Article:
I've become very conservative; retiring next year (age60) but earning 0%. Any thoughts on investing at this point.
You probably need to study and think about asset allocation and how much risk you are willing to accept, understanding that your current strategy has significant risk of the spending power of your nestegg being eroded by inflation to the tune of 3% a year on average (0% investment return - 3% average inflation = -3% real rate of return). If you look at Firecalc or others your WR would need to be extremely low for that strategy to be sustainable.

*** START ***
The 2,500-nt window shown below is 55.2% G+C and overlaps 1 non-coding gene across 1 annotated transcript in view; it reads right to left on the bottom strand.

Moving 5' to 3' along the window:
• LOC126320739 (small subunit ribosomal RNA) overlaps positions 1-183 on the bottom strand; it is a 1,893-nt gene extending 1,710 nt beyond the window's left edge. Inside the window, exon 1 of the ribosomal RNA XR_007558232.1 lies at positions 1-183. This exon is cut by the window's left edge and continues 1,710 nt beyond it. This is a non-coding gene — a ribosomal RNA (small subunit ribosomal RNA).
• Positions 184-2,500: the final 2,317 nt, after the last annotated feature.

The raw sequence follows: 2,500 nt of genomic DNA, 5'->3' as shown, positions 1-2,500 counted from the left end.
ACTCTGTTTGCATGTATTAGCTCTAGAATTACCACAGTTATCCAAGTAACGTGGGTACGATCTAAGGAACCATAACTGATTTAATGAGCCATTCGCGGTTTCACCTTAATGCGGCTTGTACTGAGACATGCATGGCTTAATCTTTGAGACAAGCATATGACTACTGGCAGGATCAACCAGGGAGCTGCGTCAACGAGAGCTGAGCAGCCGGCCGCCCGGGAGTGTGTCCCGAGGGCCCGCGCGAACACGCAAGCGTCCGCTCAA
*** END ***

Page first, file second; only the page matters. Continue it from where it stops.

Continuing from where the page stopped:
If you do decide to wade into equities, there is an approach called value averaging that is marginally better than dollar cost averaging and in effects "forces" you to buy more when equities are relatively low and buy less equities when they are relatively high.
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Old 07-10-2012, 04:10 PM   #24
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Some comments on Running Man's post.

I am not a gold fan so I never think of the permanent portfolio. That being said historically it is great portfolio for those looking to preserve wealth in the face of economic uncertainty. You wouldn't get rich with this portfolio but if you are already pretty wealth, this is probably the best way of ensure you don't end up poor.